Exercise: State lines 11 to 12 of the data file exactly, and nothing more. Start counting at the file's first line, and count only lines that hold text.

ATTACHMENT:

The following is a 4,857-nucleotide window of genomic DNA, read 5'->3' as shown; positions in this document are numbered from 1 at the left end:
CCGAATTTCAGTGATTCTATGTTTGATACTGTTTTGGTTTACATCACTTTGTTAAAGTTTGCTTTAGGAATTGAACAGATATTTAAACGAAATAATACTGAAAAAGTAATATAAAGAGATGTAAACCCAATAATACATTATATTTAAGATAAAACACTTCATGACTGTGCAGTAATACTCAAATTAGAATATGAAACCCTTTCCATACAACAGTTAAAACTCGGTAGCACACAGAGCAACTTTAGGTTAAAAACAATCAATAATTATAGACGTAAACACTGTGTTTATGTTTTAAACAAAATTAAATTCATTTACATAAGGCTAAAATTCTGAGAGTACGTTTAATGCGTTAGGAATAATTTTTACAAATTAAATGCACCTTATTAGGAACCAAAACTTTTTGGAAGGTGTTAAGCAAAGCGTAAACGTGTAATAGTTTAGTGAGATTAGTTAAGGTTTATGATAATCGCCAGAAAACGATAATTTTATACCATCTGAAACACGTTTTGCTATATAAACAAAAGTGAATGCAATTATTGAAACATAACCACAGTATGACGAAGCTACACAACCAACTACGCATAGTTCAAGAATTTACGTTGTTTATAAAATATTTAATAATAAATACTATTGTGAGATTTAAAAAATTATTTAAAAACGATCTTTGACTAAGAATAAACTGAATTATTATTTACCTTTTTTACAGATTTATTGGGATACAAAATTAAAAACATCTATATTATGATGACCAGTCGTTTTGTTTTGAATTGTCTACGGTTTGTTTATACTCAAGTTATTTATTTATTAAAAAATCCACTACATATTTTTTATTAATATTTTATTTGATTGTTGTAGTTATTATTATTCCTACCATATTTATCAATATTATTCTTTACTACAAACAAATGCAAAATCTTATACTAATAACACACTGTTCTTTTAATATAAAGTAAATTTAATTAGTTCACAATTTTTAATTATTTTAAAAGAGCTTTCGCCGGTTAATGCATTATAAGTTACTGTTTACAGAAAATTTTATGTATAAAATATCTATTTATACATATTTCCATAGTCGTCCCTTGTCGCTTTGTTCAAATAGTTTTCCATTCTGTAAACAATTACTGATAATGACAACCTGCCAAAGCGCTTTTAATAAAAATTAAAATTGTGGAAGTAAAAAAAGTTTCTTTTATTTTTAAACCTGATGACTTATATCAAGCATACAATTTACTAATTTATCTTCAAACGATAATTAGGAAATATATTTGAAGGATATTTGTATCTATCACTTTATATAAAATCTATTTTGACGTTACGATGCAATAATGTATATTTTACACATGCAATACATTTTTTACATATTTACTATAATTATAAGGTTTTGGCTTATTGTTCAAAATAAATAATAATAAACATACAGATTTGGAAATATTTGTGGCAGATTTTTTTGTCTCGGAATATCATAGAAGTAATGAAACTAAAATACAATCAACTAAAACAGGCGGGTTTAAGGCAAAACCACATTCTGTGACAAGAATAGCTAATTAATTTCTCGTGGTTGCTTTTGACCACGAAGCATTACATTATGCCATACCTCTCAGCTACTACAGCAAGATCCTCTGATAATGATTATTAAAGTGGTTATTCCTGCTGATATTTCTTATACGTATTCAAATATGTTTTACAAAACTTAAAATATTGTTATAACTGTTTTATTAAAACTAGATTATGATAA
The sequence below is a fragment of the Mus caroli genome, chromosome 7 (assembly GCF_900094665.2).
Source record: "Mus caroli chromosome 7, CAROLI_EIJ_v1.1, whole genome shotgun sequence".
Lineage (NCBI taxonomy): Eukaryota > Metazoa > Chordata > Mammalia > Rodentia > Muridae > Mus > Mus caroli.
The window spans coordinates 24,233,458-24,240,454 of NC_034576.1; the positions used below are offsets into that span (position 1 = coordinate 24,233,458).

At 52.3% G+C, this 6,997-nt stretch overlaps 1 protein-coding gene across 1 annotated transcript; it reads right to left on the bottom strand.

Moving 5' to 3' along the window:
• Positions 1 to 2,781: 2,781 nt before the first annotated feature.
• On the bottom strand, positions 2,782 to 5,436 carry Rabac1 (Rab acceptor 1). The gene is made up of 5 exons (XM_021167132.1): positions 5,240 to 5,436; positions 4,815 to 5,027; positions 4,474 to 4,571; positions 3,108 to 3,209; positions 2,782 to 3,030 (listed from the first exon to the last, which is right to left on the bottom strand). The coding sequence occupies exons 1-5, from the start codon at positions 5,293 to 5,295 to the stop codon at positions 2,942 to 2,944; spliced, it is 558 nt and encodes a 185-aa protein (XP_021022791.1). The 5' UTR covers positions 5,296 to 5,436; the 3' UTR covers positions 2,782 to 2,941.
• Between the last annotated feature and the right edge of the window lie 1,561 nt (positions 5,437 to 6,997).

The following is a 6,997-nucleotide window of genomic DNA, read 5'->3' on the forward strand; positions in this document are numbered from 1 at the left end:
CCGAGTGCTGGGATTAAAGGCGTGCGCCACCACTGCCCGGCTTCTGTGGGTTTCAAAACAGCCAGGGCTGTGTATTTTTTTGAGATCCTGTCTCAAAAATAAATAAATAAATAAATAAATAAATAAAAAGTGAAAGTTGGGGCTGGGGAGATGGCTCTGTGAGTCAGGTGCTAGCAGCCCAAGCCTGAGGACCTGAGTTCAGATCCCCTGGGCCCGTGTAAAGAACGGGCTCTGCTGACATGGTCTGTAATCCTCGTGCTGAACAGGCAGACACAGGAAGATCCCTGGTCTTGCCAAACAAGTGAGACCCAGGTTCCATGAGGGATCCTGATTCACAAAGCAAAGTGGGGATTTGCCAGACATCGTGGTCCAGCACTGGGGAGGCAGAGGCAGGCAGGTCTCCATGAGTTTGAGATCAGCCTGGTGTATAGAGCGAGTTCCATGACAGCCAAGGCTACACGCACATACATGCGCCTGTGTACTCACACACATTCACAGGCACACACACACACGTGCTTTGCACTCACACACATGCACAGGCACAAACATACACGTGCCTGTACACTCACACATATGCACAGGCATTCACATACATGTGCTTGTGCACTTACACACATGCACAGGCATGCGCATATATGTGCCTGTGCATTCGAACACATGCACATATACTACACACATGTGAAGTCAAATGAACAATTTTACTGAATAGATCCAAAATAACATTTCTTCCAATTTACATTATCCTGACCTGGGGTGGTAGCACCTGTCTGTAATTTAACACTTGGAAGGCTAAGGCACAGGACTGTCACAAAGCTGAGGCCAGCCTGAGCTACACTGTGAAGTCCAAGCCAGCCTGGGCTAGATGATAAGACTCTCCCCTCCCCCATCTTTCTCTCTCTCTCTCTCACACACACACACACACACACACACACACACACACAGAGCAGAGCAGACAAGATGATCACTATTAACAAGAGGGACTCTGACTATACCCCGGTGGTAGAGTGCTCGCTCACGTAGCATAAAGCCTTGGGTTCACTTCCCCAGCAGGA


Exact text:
• Between the last annotated feature and the right edge of the window lie 1,561 nt (positions 5,437 to 6,997).

The following is a 6,997-nucleotide window of genomic DNA, read 5'->3' on the forward strand; positions in this document are numbered from 1 at the left end: